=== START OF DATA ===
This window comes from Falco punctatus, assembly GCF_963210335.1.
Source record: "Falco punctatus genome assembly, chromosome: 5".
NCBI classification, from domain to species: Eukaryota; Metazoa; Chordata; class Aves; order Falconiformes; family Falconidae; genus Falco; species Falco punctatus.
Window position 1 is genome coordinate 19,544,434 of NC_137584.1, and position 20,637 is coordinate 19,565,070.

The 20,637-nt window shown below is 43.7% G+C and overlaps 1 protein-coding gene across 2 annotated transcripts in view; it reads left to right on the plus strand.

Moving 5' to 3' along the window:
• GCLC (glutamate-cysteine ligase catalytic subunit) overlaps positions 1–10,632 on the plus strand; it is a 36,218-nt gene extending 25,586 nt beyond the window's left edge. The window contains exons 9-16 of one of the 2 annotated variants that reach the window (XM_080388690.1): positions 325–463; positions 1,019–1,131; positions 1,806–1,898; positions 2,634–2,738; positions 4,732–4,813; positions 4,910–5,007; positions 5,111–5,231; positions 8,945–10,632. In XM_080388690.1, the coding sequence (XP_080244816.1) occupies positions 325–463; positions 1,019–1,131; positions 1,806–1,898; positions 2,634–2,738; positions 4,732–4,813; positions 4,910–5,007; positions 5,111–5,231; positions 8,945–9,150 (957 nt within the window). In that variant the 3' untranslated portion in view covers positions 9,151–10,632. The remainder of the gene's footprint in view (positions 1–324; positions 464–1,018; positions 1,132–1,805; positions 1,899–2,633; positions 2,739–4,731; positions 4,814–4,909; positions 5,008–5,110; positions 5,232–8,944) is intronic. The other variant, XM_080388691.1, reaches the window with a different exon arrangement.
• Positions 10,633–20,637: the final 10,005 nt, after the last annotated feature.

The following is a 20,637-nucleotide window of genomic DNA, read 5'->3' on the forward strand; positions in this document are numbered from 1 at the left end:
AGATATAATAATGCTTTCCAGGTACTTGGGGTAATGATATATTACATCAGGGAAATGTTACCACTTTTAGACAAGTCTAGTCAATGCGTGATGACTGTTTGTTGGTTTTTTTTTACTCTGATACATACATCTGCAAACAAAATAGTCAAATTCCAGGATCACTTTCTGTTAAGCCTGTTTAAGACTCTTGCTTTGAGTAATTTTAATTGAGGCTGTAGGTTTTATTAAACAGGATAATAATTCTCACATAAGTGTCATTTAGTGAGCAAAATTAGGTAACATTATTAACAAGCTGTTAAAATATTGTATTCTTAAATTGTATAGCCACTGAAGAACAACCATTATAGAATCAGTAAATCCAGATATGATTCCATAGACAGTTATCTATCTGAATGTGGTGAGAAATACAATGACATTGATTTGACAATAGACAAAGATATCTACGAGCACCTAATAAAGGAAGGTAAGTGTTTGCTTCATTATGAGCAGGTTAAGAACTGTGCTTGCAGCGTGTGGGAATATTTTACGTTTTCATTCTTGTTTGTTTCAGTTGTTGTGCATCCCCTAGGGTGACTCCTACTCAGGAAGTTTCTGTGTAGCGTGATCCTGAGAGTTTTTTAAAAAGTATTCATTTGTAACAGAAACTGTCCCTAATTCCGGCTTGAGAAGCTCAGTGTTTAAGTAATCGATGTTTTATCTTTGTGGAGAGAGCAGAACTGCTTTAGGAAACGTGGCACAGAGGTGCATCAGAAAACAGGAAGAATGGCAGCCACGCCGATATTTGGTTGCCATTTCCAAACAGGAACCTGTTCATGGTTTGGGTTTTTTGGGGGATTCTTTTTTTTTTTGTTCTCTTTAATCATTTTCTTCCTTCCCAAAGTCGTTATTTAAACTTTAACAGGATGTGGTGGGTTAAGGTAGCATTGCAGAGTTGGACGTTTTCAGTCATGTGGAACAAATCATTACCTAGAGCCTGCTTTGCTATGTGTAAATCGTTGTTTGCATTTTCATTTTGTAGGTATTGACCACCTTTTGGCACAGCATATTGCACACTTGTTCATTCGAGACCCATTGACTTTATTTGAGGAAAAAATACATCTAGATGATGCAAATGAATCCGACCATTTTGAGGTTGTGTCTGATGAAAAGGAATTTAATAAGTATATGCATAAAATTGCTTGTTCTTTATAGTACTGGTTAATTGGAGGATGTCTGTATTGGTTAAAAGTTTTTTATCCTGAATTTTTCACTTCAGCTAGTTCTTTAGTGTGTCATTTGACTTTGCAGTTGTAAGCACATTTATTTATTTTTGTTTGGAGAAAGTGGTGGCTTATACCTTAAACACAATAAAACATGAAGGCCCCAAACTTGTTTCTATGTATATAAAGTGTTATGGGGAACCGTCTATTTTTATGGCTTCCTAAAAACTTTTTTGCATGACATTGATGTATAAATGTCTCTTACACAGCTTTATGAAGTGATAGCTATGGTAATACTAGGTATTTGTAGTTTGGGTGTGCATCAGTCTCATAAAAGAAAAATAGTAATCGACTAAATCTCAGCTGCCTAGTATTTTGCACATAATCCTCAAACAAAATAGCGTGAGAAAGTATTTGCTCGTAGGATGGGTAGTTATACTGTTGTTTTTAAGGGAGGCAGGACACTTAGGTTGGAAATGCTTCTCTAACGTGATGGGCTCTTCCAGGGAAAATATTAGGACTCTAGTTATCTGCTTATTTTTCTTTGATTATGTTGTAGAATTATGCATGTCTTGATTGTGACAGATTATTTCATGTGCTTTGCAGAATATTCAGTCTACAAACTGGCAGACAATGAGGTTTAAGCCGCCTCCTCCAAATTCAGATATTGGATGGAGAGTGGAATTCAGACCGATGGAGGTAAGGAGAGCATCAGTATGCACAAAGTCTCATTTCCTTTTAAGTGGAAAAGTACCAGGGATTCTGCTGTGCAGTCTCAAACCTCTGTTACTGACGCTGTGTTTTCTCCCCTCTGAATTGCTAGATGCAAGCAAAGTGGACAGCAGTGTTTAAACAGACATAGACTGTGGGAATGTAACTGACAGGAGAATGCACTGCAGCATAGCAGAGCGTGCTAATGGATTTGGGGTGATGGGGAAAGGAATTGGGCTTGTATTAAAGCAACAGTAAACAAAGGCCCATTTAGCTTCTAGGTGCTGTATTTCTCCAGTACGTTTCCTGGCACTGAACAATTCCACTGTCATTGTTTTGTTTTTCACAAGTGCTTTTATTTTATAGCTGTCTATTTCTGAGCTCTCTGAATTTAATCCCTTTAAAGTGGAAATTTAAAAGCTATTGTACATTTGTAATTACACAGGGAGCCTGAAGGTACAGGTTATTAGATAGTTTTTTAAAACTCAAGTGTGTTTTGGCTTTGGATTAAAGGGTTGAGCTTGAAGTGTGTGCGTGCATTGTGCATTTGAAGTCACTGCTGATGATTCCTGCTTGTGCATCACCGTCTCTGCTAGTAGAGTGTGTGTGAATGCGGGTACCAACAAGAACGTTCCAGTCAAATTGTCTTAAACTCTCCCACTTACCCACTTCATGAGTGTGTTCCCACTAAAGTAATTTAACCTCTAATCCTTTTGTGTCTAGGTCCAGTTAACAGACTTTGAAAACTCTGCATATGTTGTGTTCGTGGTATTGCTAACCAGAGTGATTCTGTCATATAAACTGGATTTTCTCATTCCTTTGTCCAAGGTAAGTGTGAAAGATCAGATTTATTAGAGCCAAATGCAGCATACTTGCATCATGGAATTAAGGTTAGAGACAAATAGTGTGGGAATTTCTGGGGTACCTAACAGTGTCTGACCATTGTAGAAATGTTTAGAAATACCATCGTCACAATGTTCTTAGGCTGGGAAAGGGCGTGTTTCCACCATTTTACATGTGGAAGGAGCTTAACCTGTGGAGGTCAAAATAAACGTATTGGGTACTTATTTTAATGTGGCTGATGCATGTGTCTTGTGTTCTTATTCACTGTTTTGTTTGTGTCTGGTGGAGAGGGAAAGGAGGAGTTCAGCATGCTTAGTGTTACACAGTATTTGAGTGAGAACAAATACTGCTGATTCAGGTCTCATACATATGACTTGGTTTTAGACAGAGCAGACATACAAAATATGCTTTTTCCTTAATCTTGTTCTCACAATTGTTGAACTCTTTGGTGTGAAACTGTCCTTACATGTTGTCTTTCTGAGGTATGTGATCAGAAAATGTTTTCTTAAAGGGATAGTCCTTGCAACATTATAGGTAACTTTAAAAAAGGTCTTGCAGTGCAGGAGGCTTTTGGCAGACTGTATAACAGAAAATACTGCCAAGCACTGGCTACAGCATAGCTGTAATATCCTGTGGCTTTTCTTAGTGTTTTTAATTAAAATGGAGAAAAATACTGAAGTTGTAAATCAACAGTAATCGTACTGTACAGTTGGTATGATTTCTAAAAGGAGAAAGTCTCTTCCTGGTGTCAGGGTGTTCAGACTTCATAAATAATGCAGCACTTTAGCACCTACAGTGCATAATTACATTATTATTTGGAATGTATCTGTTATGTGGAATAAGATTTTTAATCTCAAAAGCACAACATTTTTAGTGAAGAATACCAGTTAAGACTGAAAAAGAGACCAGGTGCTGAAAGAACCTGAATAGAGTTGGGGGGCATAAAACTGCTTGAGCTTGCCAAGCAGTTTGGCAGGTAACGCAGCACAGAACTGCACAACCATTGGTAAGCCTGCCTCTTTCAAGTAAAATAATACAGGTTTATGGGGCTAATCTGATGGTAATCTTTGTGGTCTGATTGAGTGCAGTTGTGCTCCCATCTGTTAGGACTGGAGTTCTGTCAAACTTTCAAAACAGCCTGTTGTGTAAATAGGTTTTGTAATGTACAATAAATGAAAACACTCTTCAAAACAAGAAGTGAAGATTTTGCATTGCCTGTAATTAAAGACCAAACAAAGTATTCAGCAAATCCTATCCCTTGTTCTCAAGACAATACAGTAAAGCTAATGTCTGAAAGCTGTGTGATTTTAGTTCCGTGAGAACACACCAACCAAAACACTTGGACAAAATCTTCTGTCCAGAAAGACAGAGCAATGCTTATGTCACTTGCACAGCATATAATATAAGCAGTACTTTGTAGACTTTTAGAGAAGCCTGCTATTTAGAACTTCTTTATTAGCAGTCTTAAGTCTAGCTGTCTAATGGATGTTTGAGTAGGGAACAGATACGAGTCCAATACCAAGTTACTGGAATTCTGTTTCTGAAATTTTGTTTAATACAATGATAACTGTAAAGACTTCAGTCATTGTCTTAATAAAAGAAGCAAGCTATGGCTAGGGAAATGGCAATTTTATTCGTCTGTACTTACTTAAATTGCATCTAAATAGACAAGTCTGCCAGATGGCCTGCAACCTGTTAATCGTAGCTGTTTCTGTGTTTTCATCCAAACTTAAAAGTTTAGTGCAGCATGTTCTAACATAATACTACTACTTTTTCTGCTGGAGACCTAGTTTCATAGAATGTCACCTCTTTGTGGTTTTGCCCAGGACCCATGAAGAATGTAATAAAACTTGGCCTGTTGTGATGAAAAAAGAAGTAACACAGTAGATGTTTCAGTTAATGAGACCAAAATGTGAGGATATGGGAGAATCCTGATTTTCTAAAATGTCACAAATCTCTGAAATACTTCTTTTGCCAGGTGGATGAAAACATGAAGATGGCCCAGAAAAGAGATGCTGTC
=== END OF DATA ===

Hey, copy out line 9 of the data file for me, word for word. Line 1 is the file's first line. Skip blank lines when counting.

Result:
The following is a 20,637-nucleotide window of genomic DNA, read 5'->3' on the forward strand; positions in this document are numbered from 1 at the left end: